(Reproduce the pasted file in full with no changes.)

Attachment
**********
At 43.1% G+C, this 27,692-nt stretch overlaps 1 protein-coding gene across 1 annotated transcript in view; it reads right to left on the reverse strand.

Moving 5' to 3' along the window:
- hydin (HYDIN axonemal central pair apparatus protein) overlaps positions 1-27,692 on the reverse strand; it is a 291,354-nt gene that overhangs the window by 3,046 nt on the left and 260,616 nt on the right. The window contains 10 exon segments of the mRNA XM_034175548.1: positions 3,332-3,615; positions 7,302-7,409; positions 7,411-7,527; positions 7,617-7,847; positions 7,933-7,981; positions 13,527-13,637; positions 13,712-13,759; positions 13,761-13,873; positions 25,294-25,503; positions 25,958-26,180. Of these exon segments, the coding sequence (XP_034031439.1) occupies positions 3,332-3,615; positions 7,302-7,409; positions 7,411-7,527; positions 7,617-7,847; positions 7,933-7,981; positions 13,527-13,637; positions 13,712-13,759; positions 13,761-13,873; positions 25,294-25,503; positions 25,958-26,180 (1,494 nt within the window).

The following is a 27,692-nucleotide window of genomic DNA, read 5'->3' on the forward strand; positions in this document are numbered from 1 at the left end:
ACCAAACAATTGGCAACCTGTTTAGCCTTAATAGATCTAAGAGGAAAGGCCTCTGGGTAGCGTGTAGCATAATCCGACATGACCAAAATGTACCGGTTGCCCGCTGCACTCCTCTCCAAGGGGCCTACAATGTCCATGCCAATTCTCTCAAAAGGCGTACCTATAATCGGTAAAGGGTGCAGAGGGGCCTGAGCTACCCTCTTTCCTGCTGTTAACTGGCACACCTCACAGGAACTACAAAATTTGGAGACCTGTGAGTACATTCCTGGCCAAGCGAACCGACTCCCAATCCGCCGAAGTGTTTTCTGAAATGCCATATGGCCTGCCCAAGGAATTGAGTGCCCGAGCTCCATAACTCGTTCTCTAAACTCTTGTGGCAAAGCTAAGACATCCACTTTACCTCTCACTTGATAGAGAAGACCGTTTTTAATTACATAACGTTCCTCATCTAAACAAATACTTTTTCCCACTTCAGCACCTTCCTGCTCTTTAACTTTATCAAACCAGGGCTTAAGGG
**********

At 43.1% G+C, this 27,692-nt stretch overlaps 1 protein-coding gene across 1 annotated transcript in view; it reads right to left on the reverse strand.

Moving 5' to 3' along the window:
- hydin (HYDIN axonemal central pair apparatus protein) overlaps positions 1-27,692 on the reverse strand; it is a 291,354-nt gene that overhangs the window by 3,046 nt on the left and 260,616 nt on the right. The window contains 10 exon segments of the mRNA XM_034175548.1: positions 3,332-3,615; positions 7,302-7,409; positions 7,411-7,527; positions 7,617-7,847; positions 7,933-7,981; positions 13,527-13,637; positions 13,712-13,759; positions 13,761-13,873; positions 25,294-25,503; positions 25,958-26,180. Of these exon segments, the coding sequence (XP_034031439.1) occupies positions 3,332-3,615; positions 7,302-7,409; positions 7,411-7,527; positions 7,617-7,847; positions 7,933-7,981; positions 13,527-13,637; positions 13,712-13,759; positions 13,761-13,873; positions 25,294-25,503; positions 25,958-26,180 (1,494 nt within the window).

The following is a 27,692-nucleotide window of genomic DNA, read 5'->3' on the forward strand; positions in this document are numbered from 1 at the left end:
ACCAAACAATTGGCAACCTGTTTAGCCTTAATAGATCTAAGAGGAAAGGCCTCTGGGTAGCGTGTAGCATAATCCGACATGACCAAAATGTACCGGTTGCCCGCTGCACTCCTCTCCAAGGGGCCTACAATGTCCATGCCAATTCTCTCAAAAGGCGTACCTATAATCGGTAAAGGGTGCAGAGGGGCCTGAGCTACCCTCTTTCCTGCTGTTAACTGGCACACCTCACAGGAACTACAAAATTTGGAGACCTGTGAGTACATTCCTGGCCAAGCGAACCGACTCCCAATCCGCCGAAGTGTTTTCTGAAATGCCATATGGCCTGCCCAAGGAATTGAGTGCCCGAGCTCCATAACTCGTTCTCTAAACTCTTGTGGCAAAGCTAAGACATCCACTTTACCTCTCACTTGATAGAGAAGACCGTTTTTAATTACATAACGTTCCTCATCTAAACAAATACTTTTTCCCACTTCAGCACCTTCCTGCTCTTTAACTTTATCAAACCAGGGCTTAAGGG